The dating of food vessels and urns in ireland

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The term Food Vessel Culture is not generally used in modern archaeological reports as the term is seen as rather outdated due to changes in archaeological theory.They may have reached Ireland via Britain from the lowland areas around the Rhine or farther north.In Ireland food vessels coincide with beakers and have been found all over.It is a possibility that vessels discovered in Scotland and Ireland dated to the Early/Middle Neolithic, known as impressed wares, are the precursor of the food vessel (Gibson 2002, 95).

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Recently, the concept of the food vessels was questioned by many archaeologists in favour of a concept of two different traditions: the bowl tradition and the vase tradition. It is not known what food vessels were used for and they only received their name as antiquarians decided they were not beakers (regarded as drinking-vessels) and so it provided a good contrast.In Britain food vessels are attested around 2200BC and are most prevalent at the time beaker pottery was being replaced by other types of ceramic, such as cordoned urns and collared urns.In Britain they have a distinct focus in the north.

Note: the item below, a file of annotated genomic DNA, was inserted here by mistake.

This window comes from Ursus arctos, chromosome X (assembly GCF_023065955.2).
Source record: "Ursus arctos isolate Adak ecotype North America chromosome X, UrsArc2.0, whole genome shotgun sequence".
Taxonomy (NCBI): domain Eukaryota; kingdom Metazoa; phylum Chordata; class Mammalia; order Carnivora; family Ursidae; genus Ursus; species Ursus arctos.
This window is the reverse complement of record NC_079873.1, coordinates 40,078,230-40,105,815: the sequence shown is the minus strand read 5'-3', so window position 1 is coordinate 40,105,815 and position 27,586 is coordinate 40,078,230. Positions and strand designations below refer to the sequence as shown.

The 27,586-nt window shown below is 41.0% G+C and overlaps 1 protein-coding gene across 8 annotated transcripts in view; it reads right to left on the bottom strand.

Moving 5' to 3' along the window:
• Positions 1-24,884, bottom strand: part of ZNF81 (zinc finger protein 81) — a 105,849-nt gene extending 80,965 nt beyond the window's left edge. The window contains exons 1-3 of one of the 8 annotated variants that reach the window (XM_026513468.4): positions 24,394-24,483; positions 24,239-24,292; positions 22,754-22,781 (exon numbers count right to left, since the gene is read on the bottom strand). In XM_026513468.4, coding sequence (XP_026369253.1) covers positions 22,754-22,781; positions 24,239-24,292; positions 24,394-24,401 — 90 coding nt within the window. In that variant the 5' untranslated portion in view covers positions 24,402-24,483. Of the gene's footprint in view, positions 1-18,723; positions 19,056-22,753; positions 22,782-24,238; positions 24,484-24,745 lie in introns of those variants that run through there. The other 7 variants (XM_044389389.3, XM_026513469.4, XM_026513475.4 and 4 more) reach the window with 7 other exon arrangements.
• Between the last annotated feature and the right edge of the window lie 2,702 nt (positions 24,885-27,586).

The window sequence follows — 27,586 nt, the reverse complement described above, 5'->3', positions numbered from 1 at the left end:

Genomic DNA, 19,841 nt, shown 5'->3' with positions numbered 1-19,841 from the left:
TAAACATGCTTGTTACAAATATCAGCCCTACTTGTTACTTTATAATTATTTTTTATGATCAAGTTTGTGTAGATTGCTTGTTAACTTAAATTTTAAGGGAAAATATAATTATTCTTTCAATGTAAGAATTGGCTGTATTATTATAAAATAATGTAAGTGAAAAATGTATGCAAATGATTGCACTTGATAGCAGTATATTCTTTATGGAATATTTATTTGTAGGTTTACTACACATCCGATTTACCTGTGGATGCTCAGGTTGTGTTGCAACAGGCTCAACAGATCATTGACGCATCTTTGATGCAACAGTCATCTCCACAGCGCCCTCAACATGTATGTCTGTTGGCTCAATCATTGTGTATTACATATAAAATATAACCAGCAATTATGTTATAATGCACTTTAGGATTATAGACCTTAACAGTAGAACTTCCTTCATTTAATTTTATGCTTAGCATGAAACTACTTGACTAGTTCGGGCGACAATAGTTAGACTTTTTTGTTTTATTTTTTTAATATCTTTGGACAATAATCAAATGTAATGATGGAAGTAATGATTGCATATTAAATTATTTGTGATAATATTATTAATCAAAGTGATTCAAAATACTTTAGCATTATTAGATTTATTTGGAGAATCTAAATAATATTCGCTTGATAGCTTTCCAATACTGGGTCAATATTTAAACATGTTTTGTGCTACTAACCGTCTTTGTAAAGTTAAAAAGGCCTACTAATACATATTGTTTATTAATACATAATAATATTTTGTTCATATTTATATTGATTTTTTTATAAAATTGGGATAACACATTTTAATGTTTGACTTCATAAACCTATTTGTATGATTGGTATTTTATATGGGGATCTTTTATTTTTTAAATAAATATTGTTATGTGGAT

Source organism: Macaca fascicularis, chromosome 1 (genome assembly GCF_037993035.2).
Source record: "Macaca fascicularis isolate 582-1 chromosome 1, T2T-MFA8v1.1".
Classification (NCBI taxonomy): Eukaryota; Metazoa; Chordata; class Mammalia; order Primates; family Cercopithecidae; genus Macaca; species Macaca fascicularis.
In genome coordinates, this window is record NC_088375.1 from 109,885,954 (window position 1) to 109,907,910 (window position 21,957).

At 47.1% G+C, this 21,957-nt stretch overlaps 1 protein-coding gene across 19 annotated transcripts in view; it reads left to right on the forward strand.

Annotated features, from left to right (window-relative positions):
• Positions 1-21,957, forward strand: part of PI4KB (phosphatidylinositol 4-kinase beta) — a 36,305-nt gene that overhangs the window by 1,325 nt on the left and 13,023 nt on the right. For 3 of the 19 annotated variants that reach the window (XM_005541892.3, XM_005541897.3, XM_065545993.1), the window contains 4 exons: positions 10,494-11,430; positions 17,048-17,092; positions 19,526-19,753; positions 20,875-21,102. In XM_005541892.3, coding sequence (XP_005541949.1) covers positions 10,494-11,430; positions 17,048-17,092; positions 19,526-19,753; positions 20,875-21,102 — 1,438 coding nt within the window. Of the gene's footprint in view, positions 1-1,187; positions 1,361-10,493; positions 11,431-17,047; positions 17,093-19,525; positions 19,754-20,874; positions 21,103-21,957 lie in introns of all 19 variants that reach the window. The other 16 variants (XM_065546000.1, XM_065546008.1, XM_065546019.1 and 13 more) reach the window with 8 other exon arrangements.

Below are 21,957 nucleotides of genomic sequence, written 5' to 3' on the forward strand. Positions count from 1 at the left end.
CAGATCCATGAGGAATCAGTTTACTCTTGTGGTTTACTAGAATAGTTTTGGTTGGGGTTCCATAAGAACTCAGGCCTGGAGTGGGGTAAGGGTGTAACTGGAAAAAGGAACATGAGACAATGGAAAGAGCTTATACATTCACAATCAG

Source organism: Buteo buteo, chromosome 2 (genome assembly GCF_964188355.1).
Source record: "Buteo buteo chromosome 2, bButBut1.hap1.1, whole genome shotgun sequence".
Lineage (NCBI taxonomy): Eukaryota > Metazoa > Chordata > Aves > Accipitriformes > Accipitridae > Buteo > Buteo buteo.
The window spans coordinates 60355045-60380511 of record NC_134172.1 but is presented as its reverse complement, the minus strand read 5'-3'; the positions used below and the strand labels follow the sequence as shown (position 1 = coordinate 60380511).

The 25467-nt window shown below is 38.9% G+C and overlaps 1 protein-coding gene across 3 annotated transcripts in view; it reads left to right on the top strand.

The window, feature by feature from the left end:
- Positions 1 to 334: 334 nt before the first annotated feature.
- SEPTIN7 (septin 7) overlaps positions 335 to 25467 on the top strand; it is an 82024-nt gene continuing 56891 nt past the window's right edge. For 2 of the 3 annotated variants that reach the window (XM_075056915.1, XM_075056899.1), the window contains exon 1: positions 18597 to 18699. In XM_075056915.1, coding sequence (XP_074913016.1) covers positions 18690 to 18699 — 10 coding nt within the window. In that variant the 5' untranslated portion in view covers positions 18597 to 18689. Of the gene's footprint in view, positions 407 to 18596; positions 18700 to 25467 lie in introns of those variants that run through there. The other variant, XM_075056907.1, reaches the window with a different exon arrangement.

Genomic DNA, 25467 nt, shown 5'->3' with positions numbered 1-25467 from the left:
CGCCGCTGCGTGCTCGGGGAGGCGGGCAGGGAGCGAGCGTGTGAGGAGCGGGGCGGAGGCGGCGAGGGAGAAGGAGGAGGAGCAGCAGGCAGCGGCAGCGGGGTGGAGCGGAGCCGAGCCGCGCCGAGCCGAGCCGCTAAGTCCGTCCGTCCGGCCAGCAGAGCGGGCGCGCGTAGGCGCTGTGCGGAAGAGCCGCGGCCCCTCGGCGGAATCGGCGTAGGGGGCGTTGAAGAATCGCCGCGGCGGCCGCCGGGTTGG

Food vessels generally have complex decoration, and are of a similar form to other second millennium vessels, such as collared urns and accessory vessels, suggesting they all stemmed from the same type of Neolithic vessel (Gibson & Woods 1997, 162).The earliest food vessels are of the bowl form and first appear in Ireland during the Late Neolithic/Early Bronze Age transition (~2400BC).

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